On December 31, 2014, the United States District Court for the Eastern District of Washington issued an order that has potential to significantly broaden the already-sizeable reach of the Comprehensive Environmental Response, Compensation, and Liability Act (CERCLA). In Pakootas v. Teck Cominco Metals, Ltd.,1 the court held direct air emissions that eventually settle on land or water can create CERCLA “arranger” liability. While the Washington district court appears to be the first to have taken up this important question, it will not be the last: on March 25, 2015, the Ninth Circuit granted Teck Cominco Metals’ (Teck) petition for permission to file an interlocutory appeal.
Background. Teck, a Canadian mining company, operates a smelter situated along the Columbia River approximately ten miles north of the United States border. Teck concedes that it discharged nearly 10 million tons of slag and other effluent materials directly into the Columbia from the early 1900s to 2005.2 Owing to the hydrology of the Columbia, virtually all of this material traveled downstream and into the U.S. where it eventually settled in what has come to be known as the Upper Columbia River (UCR) Site.3
CERCLA provides strict liability for certain classes of persons, including those who “arranged for disposal . . . of hazardous substances” at a “facility” at which there has been an actual or threatened “release” of hazardous substances.4 The last decade and a half has seen a number of orders, negotiations, agreements, citizen suits, and court decisions with regard to releases at the UCR Site, a CERCLA “facility.” Of particular relevance is a 2006 Ninth Circuit decision5 wherein the court embraced a legal fiction in holding that the “release” of hazardous substances took place not when Teck discharged slag and effluent into the Columbia in Canada, but when, after settling in the UCR Site, these substances leached into the environment.6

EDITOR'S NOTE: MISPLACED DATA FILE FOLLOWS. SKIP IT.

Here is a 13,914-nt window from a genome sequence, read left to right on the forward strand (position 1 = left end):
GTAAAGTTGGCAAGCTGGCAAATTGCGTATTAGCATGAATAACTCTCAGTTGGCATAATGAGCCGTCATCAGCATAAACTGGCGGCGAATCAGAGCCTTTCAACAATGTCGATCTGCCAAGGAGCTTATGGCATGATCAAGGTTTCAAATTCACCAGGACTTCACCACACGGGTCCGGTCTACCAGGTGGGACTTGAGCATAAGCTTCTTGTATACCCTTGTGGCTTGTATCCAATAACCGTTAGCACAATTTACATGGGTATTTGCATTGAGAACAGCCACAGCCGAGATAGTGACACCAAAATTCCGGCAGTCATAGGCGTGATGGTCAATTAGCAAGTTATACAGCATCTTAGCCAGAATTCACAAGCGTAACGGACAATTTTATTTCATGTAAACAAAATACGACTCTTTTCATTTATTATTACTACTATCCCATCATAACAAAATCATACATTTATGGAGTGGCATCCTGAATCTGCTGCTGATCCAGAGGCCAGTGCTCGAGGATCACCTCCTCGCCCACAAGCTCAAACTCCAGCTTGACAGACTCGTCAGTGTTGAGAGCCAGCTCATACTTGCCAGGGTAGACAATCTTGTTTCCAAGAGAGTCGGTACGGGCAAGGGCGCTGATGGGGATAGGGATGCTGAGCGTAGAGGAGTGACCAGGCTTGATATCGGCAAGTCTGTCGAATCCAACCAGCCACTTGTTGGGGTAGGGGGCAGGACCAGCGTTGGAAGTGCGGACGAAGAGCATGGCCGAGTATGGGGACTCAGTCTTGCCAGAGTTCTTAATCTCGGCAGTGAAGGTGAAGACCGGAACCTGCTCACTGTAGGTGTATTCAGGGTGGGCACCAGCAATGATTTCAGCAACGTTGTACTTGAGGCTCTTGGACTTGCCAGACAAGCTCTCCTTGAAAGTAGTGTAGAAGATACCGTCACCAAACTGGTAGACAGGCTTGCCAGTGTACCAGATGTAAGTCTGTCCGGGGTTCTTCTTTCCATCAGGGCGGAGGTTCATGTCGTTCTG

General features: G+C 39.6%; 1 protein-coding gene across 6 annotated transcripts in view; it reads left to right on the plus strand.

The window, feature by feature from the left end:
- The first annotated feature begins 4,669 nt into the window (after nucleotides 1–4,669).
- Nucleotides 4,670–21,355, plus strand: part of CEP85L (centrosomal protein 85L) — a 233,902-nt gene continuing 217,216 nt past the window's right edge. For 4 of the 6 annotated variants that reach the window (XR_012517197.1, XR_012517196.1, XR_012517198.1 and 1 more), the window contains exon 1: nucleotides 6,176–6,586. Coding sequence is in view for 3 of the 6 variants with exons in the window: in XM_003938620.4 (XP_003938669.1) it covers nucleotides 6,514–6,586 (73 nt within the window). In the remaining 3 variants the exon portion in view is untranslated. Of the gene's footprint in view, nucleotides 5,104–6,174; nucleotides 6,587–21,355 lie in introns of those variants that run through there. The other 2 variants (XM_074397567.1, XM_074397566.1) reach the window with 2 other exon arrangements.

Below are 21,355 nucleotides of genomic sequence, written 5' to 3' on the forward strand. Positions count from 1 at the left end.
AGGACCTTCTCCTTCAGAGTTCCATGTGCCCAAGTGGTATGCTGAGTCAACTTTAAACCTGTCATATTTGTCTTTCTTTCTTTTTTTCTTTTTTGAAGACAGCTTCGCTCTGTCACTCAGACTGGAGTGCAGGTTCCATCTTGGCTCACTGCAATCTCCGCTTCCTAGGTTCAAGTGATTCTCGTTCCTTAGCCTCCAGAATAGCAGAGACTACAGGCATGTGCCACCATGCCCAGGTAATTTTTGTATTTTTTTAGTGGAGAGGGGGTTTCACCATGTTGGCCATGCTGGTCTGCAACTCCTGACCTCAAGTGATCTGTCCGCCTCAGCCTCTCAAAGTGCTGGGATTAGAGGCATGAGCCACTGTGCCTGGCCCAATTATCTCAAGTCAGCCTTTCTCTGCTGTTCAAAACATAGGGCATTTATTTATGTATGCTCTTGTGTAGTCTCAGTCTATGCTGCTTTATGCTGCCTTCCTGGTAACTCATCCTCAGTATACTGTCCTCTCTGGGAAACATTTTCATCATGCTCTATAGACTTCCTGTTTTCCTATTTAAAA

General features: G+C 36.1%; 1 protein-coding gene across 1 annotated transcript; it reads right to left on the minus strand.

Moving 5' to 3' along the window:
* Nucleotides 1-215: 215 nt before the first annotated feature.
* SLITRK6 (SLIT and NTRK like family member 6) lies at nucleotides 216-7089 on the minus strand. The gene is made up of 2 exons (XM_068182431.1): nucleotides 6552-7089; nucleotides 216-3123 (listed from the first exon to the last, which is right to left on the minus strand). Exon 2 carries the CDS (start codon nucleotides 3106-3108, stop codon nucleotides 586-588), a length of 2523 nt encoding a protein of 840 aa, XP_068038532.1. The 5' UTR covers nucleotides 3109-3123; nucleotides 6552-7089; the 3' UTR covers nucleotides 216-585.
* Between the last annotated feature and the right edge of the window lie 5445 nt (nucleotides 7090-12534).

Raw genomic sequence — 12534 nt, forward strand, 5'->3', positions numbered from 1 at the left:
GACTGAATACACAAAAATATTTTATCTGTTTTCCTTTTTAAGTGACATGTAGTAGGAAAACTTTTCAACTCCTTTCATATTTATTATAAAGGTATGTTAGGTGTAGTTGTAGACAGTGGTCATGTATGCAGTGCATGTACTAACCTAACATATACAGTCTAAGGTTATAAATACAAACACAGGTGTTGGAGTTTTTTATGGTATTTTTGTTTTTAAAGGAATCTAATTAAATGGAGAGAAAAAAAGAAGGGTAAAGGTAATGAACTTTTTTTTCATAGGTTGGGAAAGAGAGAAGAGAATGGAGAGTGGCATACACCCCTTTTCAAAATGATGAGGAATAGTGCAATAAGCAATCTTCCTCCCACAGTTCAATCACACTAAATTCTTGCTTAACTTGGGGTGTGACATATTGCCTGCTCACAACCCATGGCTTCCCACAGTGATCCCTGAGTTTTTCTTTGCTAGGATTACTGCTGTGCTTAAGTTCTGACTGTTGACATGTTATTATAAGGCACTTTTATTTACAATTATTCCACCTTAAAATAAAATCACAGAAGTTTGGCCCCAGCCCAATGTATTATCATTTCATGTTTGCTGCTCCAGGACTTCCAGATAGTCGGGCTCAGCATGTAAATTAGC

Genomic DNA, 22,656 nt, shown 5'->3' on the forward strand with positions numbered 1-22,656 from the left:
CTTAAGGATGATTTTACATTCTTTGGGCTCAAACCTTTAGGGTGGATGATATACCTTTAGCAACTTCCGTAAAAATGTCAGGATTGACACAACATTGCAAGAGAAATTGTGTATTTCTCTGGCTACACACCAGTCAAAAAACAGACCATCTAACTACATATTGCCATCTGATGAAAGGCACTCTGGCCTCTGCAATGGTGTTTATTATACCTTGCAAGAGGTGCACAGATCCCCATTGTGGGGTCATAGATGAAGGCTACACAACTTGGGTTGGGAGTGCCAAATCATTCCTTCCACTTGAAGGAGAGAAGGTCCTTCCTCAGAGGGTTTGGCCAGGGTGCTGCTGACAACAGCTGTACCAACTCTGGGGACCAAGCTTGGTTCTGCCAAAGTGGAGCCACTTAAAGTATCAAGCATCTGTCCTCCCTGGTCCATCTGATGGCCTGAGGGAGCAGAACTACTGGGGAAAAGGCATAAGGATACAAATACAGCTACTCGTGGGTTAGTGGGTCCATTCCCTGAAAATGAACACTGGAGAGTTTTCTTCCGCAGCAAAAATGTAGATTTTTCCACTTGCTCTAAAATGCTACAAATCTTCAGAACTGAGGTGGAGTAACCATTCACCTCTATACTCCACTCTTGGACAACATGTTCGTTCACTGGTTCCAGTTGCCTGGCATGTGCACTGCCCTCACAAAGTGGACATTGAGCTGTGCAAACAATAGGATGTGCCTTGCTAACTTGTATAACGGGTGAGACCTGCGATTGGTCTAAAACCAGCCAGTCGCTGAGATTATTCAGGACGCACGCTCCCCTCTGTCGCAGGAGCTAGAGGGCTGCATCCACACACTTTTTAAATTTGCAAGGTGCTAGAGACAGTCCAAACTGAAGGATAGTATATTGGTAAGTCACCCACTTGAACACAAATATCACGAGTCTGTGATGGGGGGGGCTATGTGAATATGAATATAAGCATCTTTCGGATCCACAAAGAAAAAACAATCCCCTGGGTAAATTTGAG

In its recent order, the district court doubled down on this legal fiction. By this time, the plaintiffs had amended their complaint to allege that Teck arranged for disposal of hazardous substances it emitted into the air where those substances settled in the UCR Site. The district court agreed that such emissions could support CERCLA arranger liability. Subsequently, the Ninth Circuit held in Center for Community Action and Environmental Justice v. BNSF Railway Company 7(CCAEJ) that under the Resource Conservation and Recovery Act (RCRA), air “emission of diesel particulate matter does not constitute ‘disposal’ of solid waste” and therefore will not sustain a claim under that act.8 Because CERCLA defines “disposal” solely by reference to the RCRA definition,9 Teck filed a motion for reconsideration.
The court denied Teck’s motion, distinguishing CCAEJ in large part on the ground that the court there “had no reason to consider how its interpretation of ‘disposal’ relates to the additional CERCLA definitions of ‘facility’ and ‘release.’”10 Taking a page from the Ninth Circuit, the court conceptually bifurcated Teck’s air emissions: disposal occurred not when Teck emitted substances into the air, but when those substances subsequently “were deposited ‘into or on any land or water’ of the UCR Site.”11 The court certified its order for interlocutory appeal to the Ninth Circuit,12 and the appeals court has decided to hear the case.
Analysis. The Ninth Circuit has several grounds on which it can reverse the trial court’s holding. First, the district court’s order is in obvious tension with CCAEJ. The CCAEJ court relied primarily on RCRA’s text, which defines “disposal” as:
the discharge, deposit, injection, dumping, spilling, leaking, or placing of any . . . hazardous waste into or on any land or water so that such . . . hazardous waste . . . may enter the environment or be emitted into the air or discharged into any waters . . .13